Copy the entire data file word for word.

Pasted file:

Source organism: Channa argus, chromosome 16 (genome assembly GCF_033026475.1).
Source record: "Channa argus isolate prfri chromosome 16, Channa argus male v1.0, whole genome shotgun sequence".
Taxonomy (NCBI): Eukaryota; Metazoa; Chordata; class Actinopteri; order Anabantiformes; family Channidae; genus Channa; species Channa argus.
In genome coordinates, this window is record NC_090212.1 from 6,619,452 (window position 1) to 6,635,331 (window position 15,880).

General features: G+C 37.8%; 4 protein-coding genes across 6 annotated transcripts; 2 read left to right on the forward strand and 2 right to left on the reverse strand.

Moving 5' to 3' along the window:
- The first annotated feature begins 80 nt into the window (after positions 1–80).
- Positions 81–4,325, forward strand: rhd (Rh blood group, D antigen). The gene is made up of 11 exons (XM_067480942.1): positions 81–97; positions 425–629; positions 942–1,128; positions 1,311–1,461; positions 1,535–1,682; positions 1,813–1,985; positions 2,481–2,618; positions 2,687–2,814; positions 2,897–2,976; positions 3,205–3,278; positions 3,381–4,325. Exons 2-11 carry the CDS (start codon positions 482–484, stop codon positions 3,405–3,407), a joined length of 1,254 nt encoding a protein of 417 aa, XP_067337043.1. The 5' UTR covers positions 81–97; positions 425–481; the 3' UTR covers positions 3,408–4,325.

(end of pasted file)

Source organism: Channa argus, chromosome 16 (genome assembly GCF_033026475.1).
Source record: "Channa argus isolate prfri chromosome 16, Channa argus male v1.0, whole genome shotgun sequence".
Taxonomy (NCBI): Eukaryota; Metazoa; Chordata; class Actinopteri; order Anabantiformes; family Channidae; genus Channa; species Channa argus.
In genome coordinates, this window is record NC_090212.1 from 6,619,452 (window position 1) to 6,635,331 (window position 15,880).

General features: G+C 37.8%; 4 protein-coding genes across 6 annotated transcripts; 2 read left to right on the forward strand and 2 right to left on the reverse strand.

Moving 5' to 3' along the window:
- The first annotated feature begins 80 nt into the window (after positions 1–80).
- Positions 81–4,325, forward strand: rhd (Rh blood group, D antigen). The gene is made up of 11 exons (XM_067480942.1): positions 81–97; positions 425–629; positions 942–1,128; positions 1,311–1,461; positions 1,535–1,682; positions 1,813–1,985; positions 2,481–2,618; positions 2,687–2,814; positions 2,897–2,976; positions 3,205–3,278; positions 3,381–4,325. Exons 2-11 carry the CDS (start codon positions 482–484, stop codon positions 3,405–3,407), a joined length of 1,254 nt encoding a protein of 417 aa, XP_067337043.1. The 5' UTR covers positions 81–97; positions 425–481; the 3' UTR covers positions 3,408–4,325.